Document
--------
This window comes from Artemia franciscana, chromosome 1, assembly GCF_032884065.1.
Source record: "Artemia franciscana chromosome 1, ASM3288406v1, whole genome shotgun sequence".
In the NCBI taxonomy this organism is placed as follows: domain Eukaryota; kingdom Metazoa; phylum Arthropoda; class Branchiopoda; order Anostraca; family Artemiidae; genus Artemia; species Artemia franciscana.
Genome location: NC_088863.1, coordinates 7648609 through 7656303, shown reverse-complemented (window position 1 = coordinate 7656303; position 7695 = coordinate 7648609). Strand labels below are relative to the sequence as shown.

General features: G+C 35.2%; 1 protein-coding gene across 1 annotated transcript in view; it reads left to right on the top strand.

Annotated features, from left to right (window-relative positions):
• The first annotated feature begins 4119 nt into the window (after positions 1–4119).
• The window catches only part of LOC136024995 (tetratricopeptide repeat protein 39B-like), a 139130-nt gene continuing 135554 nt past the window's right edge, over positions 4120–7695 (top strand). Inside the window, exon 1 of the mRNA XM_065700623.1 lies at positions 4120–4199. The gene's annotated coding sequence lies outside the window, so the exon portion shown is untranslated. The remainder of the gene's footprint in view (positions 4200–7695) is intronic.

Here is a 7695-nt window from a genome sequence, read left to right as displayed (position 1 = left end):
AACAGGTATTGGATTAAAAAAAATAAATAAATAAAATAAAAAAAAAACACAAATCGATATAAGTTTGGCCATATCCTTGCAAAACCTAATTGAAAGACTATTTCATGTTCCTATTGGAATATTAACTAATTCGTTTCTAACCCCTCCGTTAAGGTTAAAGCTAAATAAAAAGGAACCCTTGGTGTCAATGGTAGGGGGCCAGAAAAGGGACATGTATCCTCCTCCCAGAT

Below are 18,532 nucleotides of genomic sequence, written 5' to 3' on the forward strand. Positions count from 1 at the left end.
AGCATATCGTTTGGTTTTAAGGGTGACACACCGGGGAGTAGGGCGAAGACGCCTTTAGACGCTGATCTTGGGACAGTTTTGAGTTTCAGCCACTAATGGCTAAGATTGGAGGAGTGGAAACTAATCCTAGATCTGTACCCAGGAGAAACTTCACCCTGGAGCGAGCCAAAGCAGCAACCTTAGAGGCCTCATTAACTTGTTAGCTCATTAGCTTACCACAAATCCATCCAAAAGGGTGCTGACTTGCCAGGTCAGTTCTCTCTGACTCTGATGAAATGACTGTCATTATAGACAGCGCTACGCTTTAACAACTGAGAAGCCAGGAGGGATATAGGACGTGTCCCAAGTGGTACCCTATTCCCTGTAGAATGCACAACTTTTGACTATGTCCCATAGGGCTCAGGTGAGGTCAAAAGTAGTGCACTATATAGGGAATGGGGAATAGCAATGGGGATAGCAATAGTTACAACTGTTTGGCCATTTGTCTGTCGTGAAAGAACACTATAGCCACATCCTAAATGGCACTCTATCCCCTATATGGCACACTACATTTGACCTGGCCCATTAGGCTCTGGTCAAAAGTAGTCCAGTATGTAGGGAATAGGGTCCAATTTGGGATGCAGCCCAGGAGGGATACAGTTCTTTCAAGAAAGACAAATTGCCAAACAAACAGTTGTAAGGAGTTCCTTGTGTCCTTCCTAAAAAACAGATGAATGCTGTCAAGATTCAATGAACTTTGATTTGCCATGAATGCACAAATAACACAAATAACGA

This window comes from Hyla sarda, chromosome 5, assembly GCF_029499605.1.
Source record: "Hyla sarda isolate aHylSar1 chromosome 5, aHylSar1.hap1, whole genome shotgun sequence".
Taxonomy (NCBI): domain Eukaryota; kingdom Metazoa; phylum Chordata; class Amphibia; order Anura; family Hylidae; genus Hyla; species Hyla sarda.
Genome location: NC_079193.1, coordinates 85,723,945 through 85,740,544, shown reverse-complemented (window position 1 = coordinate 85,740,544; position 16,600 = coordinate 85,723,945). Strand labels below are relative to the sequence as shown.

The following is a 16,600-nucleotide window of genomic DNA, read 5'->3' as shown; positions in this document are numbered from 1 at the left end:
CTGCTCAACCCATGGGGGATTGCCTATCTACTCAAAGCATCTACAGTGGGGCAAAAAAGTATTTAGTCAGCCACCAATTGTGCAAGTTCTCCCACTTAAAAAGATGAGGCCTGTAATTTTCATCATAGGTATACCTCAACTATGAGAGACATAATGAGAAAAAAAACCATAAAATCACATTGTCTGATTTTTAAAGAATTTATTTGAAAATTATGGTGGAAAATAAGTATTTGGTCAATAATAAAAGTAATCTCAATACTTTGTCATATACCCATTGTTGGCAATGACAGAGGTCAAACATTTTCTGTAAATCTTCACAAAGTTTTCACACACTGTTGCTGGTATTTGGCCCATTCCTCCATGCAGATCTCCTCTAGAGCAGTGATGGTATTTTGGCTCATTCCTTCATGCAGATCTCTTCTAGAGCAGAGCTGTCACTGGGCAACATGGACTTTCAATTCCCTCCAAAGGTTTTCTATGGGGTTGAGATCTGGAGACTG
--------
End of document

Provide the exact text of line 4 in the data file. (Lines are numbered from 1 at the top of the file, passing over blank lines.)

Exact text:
Genome location: NC_088863.1, coordinates 7648609 through 7656303, shown reverse-complemented (window position 1 = coordinate 7656303; position 7695 = coordinate 7648609). Strand labels below are relative to the sequence as shown.